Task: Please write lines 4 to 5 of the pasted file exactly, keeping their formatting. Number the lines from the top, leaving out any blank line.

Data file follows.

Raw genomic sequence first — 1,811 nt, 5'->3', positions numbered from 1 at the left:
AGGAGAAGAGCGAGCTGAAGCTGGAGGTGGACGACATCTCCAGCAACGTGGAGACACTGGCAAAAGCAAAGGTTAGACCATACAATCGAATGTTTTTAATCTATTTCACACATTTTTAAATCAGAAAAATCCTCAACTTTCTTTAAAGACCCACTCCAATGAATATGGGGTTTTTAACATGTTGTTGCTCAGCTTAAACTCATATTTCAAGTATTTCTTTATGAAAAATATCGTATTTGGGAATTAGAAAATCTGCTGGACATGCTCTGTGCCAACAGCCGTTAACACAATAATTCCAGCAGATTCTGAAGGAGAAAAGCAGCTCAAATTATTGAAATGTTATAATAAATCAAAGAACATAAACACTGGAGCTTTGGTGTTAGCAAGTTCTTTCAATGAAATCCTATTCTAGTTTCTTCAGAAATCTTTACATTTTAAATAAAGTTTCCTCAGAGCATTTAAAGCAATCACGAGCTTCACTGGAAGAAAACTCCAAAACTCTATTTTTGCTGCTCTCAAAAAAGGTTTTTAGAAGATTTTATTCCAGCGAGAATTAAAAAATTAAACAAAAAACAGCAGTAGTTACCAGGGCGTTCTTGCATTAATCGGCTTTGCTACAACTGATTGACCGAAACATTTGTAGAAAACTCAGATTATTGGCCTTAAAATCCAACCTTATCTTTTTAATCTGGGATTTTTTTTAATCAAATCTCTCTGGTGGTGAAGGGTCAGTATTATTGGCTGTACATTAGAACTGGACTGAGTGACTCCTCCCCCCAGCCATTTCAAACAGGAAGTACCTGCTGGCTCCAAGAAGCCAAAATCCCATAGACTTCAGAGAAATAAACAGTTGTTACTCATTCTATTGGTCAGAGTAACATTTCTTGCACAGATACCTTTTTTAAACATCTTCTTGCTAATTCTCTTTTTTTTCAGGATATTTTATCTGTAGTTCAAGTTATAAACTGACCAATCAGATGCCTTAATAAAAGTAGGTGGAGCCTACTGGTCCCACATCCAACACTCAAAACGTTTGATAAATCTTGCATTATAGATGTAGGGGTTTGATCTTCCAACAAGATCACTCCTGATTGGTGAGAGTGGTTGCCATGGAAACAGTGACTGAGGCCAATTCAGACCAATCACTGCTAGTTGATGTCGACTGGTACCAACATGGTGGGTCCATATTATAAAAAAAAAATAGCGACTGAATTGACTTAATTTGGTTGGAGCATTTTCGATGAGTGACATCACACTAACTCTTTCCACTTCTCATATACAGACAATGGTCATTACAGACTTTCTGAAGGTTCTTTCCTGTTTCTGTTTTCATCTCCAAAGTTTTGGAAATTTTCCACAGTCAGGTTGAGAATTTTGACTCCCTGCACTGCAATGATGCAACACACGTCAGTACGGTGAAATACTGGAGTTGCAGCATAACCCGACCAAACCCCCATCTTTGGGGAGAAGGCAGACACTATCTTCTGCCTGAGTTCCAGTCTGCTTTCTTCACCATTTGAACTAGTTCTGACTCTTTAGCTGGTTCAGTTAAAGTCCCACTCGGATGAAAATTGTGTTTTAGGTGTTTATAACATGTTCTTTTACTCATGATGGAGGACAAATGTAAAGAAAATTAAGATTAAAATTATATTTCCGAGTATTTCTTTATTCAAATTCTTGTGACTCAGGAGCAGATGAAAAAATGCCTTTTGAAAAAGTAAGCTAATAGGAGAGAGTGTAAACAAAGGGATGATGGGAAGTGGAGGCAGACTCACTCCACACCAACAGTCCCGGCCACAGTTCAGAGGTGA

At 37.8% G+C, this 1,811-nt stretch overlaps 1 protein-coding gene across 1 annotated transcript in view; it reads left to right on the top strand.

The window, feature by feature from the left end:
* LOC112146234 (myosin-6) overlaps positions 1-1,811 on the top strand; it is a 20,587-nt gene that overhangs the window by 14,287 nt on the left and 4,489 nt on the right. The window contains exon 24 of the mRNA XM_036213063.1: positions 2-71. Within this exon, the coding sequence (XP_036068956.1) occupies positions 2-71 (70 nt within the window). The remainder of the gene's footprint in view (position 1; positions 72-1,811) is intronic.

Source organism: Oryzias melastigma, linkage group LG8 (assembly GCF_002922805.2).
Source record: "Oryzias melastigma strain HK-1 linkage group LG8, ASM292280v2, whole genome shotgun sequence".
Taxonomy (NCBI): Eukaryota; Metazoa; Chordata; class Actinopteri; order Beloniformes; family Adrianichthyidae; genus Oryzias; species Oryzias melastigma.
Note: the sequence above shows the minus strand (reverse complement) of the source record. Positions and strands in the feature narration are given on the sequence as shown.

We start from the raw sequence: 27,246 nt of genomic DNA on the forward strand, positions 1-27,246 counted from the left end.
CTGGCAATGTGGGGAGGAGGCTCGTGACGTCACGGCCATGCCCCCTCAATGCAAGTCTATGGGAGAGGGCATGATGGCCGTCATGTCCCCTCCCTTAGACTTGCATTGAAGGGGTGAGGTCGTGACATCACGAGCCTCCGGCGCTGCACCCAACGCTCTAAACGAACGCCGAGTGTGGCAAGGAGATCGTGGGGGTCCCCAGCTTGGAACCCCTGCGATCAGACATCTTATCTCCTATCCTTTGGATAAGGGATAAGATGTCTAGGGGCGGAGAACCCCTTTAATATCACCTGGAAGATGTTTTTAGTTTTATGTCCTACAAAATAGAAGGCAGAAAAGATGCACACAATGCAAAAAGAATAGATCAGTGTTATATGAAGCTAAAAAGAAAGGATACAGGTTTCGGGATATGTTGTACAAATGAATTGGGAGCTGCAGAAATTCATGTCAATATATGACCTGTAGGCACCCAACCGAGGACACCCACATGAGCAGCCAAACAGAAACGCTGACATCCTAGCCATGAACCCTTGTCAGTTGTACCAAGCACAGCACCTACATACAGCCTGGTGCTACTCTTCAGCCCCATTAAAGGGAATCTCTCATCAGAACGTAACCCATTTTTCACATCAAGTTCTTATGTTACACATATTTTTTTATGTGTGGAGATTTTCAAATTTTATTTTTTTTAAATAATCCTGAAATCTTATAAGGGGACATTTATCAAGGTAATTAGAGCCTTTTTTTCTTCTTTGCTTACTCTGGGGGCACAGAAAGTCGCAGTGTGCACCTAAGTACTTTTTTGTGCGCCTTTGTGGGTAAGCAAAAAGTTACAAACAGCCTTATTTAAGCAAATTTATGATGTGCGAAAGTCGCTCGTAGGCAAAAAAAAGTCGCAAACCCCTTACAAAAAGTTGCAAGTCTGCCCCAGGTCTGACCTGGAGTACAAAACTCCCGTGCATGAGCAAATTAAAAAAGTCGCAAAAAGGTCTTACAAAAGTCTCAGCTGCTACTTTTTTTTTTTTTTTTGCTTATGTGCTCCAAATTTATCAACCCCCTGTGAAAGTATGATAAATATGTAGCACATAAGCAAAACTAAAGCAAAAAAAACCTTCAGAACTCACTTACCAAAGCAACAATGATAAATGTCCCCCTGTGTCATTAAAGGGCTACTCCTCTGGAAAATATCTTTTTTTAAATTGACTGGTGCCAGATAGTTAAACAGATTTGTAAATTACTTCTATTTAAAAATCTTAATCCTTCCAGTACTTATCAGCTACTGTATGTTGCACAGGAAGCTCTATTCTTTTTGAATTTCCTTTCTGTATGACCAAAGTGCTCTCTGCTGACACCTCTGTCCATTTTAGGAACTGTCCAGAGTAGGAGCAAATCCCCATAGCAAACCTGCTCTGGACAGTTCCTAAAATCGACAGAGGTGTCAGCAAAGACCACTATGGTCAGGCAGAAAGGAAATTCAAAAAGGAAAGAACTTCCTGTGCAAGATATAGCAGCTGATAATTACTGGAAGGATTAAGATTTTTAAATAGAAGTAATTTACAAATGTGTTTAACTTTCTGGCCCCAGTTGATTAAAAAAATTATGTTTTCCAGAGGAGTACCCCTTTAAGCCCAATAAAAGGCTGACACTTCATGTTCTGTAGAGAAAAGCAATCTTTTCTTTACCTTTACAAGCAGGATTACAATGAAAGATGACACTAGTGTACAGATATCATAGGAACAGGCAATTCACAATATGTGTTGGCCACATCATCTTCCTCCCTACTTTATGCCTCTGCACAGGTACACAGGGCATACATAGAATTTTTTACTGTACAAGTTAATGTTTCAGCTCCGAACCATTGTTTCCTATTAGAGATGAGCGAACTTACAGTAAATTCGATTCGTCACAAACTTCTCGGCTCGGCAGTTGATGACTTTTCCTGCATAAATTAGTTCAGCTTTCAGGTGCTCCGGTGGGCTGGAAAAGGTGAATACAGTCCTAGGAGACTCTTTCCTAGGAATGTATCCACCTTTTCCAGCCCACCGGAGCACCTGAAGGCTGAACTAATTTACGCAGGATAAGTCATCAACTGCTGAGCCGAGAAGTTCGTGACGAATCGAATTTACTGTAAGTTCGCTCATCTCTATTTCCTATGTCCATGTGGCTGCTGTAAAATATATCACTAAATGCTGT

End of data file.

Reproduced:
The window, feature by feature from the left end:
* LOC112146234 (myosin-6) overlaps positions 1-1,811 on the top strand; it is a 20,587-nt gene that overhangs the window by 14,287 nt on the left and 4,489 nt on the right. The window contains exon 24 of the mRNA XM_036213063.1: positions 2-71. Within this exon, the coding sequence (XP_036068956.1) occupies positions 2-71 (70 nt within the window). The remainder of the gene's footprint in view (position 1; positions 72-1,811) is intronic.